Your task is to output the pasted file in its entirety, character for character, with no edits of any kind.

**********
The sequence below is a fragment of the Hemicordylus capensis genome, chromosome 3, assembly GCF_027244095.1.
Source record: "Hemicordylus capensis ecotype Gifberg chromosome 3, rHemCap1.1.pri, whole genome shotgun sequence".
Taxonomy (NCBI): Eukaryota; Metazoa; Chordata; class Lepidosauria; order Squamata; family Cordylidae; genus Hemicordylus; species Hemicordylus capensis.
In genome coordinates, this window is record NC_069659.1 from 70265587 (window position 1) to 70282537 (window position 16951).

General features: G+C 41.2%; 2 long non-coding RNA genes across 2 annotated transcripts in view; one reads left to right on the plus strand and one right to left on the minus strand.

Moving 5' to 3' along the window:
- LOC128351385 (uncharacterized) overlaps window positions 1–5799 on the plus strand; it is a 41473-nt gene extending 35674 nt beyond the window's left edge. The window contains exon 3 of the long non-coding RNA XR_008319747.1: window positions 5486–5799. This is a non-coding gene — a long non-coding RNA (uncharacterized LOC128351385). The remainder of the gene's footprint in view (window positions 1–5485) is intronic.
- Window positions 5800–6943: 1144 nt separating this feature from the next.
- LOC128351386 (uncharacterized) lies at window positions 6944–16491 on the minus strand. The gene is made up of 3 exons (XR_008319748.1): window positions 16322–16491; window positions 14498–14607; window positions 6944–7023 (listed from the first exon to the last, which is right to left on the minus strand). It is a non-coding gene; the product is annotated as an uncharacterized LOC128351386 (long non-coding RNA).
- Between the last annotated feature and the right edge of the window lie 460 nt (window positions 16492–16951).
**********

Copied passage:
The sequence below is a fragment of the Hemicordylus capensis genome, chromosome 3, assembly GCF_027244095.1.
Source record: "Hemicordylus capensis ecotype Gifberg chromosome 3, rHemCap1.1.pri, whole genome shotgun sequence".
Taxonomy (NCBI): Eukaryota; Metazoa; Chordata; class Lepidosauria; order Squamata; family Cordylidae; genus Hemicordylus; species Hemicordylus capensis.
In genome coordinates, this window is record NC_069659.1 from 70265587 (window position 1) to 70282537 (window position 16951).

General features: G+C 41.2%; 2 long non-coding RNA genes across 2 annotated transcripts in view; one reads left to right on the plus strand and one right to left on the minus strand.

Moving 5' to 3' along the window:
- LOC128351385 (uncharacterized) overlaps window positions 1–5799 on the plus strand; it is a 41473-nt gene extending 35674 nt beyond the window's left edge. The window contains exon 3 of the long non-coding RNA XR_008319747.1: window positions 5486–5799. This is a non-coding gene — a long non-coding RNA (uncharacterized LOC128351385). The remainder of the gene's footprint in view (window positions 1–5485) is intronic.
- Window positions 5800–6943: 1144 nt separating this feature from the next.
- LOC128351386 (uncharacterized) lies at window positions 6944–16491 on the minus strand. The gene is made up of 3 exons (XR_008319748.1): window positions 16322–16491; window positions 14498–14607; window positions 6944–7023 (listed from the first exon to the last, which is right to left on the minus strand). It is a non-coding gene; the product is annotated as an uncharacterized LOC128351386 (long non-coding RNA).
- Between the last annotated feature and the right edge of the window lie 460 nt (window positions 16492–16951).